Alternatively, Birmingham to Orange Beach is a bit shy of 300 miles one way. Atlanta to various popular beach vacation spots in Florida and South Carolina is roughly comparable. Beach vacation territory, IOW, is commonly several hundred miles one way.
And that's the real resistance here - freedom. EV enthusiasts do themselves zero favors when they try to pretend that it's not a real issue.
At least on the west coast (distances are longer) that's quite common. San Francisco to Los Angeles is ~400 miles. A day trip is ~800 miles, done it often.
San Francisco to Portland is ~600 miles, done that very often as well.
Millions of cars on the road happen for a reason. Just because you rarely go on such trips doesn't mean for some they aren't more frequent for others. Heck just to go to my favorite German restaurant or go for my favorite crab cakes that could be a 300 mile round trip. I would do either without a second thought with my current cars and until EVs can get to the same level of comfort for people they will remain a niche vehicle.
That's the practical reality. You can hop up and down with your arguments around moral superiority and god help any idiot who tries to force change via legislation. Want to see a real revolution real fast? Just poke that bear.
Cars = freedom. Freedom of movement, freedom of expression, economic freedom (choice of jobs, supplies, living location, etc.). EV proponents can acknowledge this and work to rationally solve the issues (with transitional tech like range extenders), or continue to insist everyone else is doing it wrong and remain a niche.
Until most of the fervor around EVs graduates from cult status to being at least a touch pragmatic there won't be significant change. Screaming louder about how the environment is being ravaged (right or wrong) isn't going to move the needle either. You convince people by solving their problems, meeting their needs and doing so in a rational manner.
It really isn't that hard - until you roll up your sleeves and really start to work through things. Until we all are willing to do that it's just wish casting.
Meaning basically never.
So that's 0.3%.
Now ask what the marginal cost of a electric car that can drive 500 miles without stopping vs one that goes have the distance. What's that $20,000? For 16 trips? That's $1250 a trip.
From an accounting point of view that's insane. You should buy the lower range cheaper car and fly.
Your heart is a relatively small part of your overall biomass.
So why don't you just do without it?
>From an accounting point of view that's insane. You should buy the lower range cheaper car and fly.
Even more presumptuous. What are you supposed to do on the other end of that plane flight to get around? Rent a car? Bum off of friends/family?
I once thought it would be cost effective to buy an EV and just rent when I needed to take longer trips - until I did the math. Rental cars get very expensive very quickly!
When everyone else is having the same thoughts. What happens if you don't get a rental car? No trip? Yeah, that's going to go over well...
If you are lucky!
When did cars start getting 500 miles to tank? I owned various incarnations of the Honda Accord for almost 30 years and the best I ever got was just over 300 miles.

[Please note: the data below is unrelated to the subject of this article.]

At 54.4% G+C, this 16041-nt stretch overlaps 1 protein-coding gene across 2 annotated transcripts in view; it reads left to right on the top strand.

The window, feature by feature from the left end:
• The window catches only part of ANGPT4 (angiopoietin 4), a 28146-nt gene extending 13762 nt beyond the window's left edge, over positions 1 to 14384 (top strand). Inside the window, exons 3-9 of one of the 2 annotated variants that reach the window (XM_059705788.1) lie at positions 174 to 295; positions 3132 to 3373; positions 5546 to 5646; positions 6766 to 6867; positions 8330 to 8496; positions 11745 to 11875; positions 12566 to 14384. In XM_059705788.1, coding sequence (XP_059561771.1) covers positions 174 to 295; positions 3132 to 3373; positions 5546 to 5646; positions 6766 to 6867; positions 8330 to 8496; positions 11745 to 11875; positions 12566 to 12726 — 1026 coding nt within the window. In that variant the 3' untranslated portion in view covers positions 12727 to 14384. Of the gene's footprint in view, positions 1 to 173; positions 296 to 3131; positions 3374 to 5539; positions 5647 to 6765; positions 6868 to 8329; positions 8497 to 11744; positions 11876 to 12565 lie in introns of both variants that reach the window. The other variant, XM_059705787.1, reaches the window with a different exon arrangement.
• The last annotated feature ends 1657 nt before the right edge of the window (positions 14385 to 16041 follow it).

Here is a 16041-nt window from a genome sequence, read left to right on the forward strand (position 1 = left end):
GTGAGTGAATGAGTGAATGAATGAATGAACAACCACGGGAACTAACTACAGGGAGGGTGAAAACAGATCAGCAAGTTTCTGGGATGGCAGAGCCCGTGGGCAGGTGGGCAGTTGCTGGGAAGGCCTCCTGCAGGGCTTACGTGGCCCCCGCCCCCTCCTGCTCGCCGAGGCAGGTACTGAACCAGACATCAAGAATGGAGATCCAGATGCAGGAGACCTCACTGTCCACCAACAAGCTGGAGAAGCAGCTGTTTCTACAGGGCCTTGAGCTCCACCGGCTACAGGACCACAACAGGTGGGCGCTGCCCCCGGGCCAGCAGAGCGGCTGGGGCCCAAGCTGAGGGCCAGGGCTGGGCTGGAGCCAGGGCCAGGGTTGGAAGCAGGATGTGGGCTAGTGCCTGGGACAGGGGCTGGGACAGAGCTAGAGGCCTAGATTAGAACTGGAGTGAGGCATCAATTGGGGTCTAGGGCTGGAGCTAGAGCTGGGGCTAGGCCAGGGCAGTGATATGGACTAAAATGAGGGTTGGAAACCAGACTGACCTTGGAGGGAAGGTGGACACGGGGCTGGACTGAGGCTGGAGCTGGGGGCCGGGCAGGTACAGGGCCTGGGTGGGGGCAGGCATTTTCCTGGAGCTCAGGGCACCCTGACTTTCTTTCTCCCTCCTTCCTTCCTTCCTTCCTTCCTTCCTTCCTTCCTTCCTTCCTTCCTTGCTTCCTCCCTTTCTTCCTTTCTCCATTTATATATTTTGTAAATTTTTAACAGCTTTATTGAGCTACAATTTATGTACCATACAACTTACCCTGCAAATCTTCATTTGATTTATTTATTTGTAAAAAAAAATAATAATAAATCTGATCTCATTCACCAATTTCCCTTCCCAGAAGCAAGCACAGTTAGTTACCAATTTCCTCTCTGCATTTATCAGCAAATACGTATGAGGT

You can do the same in an EV, there have been plenty of times where I left the house and returned with more charge due to using hills and regenerative braking.
That being said, it's unusual and you wouldn't expect go get highway MPG ratings under regular use unless your regular use is strictly highway driving under optimal conditions.
In any case, my only point was that there are cars out there that can drive 500 miles on a single tank. The 9-3 I did it with is getting close to 20 years old. I'm sure there are older cars capable of the same.
They still have a bit of software ironing to do though, still feels like a beta sometimes, I’ve had to move from stall to stall 3-4 times out of 40 charges.
Also, yes, obviously, if you’re in Manhattan, you’ll find less chargers. But why are you using a car there?
Price for Electrify America in Florida:
Guest and Pass Members: $0.43/kWh
Pass+ Members: $0.31/kWh + $4 monthly fee
Price for Supercharger in the same area: $0.23/kWh
What regulations drove todays adoption of the car?
Good grief. How about good 'ol market forces? EVs with range extenders to bridge the shortcomings of today? If you have the time and for lower cost on a trip, plug in. If you need the speed/convenience of gas you pay for it - but most trips would convert to electric. Gas would be reserved for the edge cases. Cars will still fundamentally work like cars when people need them to, but you can also get the benefits of the EV lifestyle.
Compromise without having to compromise on utility. It's win-win.
Mass adoption of transitional technology will do more to galvanize support for vast charging networks far more quickly (by - here's the crazy thought - producing actual demand!) then trying to conjure them out of sheer will and regulation.
We have a BMW i3, and while there's a decent amount of CCS chargers around here in Norway, every other seems to be from a different company.
I exaggerate, but it truly is a pain to deal with, especially since they all have different prices and price structures. For
example our i3 can only handle 50kW charging, what happens when I plug it into a 150kW charger? Depends on who owns the charger, some charge per kWh delivered, some per minute. So for some it's gonna be OK, for others it's gonna cost more than filling up a gas tank.
That's because it's a 50 kW charger. It's displayed right on the screen as the image in the article shows:
Also the lack of charging means I could not drive an EV to visit family members, only destination charging available at hotels where I wouldn’t be staying.
Obviously the supercharging network is constantly growing and it’s all still new, but in my neck of the woods its still pretty tough to have.